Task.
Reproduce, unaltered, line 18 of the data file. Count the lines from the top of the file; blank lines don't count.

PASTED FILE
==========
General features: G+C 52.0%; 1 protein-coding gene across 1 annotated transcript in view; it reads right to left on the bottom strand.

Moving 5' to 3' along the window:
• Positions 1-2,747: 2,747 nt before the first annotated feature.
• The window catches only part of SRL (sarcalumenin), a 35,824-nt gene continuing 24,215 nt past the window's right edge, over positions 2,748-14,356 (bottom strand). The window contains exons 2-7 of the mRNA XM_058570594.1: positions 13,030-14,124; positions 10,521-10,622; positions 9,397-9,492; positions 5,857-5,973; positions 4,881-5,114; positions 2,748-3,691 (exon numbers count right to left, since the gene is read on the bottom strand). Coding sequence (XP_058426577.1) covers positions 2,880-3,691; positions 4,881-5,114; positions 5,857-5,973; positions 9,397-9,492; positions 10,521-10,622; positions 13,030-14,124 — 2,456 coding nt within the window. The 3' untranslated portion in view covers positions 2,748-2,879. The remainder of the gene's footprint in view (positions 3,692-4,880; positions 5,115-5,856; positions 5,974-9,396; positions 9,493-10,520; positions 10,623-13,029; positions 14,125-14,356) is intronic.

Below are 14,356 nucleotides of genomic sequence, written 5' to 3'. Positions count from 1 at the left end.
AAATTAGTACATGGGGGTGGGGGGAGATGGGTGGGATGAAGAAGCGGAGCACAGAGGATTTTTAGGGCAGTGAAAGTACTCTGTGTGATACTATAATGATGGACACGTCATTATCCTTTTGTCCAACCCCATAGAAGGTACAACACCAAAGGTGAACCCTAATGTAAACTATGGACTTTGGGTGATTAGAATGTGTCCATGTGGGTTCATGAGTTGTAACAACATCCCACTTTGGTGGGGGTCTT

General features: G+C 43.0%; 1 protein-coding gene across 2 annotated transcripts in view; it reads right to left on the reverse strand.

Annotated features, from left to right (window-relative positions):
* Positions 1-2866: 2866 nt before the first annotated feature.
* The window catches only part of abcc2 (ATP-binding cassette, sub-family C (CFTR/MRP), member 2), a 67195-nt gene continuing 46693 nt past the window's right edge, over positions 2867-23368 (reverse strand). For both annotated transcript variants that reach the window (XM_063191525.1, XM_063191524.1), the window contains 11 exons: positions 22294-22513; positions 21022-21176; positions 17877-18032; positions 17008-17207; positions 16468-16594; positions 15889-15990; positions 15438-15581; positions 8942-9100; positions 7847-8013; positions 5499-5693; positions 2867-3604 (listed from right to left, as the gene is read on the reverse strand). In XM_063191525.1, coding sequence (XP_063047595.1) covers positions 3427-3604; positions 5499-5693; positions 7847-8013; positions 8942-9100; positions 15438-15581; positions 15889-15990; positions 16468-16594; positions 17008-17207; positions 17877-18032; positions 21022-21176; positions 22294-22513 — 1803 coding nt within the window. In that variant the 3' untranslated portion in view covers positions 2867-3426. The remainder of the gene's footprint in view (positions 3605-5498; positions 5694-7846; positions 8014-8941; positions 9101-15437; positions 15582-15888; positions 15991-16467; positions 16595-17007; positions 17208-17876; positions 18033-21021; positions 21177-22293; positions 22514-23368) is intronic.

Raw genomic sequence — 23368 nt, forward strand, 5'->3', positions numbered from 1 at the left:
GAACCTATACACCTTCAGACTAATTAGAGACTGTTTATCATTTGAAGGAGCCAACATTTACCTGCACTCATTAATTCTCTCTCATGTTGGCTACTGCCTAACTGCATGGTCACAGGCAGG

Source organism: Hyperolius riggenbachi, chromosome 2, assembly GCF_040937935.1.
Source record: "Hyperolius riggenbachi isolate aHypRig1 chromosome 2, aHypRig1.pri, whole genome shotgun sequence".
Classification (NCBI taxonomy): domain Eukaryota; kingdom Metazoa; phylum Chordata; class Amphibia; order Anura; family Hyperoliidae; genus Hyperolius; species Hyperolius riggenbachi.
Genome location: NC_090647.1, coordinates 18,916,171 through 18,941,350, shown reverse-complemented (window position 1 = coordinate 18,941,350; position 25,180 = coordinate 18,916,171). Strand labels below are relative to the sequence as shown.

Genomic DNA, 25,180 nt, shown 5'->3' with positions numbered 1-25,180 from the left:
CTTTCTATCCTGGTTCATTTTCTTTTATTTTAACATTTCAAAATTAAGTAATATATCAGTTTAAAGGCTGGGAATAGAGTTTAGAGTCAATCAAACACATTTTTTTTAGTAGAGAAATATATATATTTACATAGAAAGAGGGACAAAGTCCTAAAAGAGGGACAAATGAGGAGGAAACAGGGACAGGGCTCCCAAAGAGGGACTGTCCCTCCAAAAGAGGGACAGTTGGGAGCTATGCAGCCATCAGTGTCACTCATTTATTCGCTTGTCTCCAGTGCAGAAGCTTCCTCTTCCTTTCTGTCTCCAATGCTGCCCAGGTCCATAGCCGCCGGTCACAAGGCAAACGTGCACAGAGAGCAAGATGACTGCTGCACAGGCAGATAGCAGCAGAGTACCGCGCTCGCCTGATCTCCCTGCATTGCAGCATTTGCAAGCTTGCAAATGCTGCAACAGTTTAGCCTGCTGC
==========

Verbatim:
CTTTCTATCCTGGTTCATTTTCTTTTATTTTAACATTTCAAAATTAAGTAATATATCAGTTTAAAGGCTGGGAATAGAGTTTAGAGTCAATCAAACACATTTTTTTTAGTAGAGAAATATATATATTTACATAGAAAGAGGGACAAAGTCCTAAAAGAGGGACAAATGAGGAGGAAACAGGGACAGGGCTCCCAAAGAGGGACTGTCCCTCCAAAAGAGGGACAGTTGGGAGCTATGCAGCCATCAGTGTCACTCATTTATTCGCTTGTCTCCAGTGCAGAAGCTTCCTCTTCCTTTCTGTCTCCAATGCTGCCCAGGTCCATAGCCGCCGGTCACAAGGCAAACGTGCACAGAGAGCAAGATGACTGCTGCACAGGCAGATAGCAGCAGAGTACCGCGCTCGCCTGATCTCCCTGCATTGCAGCATTTGCAAGCTTGCAAATGCTGCAACAGTTTAGCCTGCTGC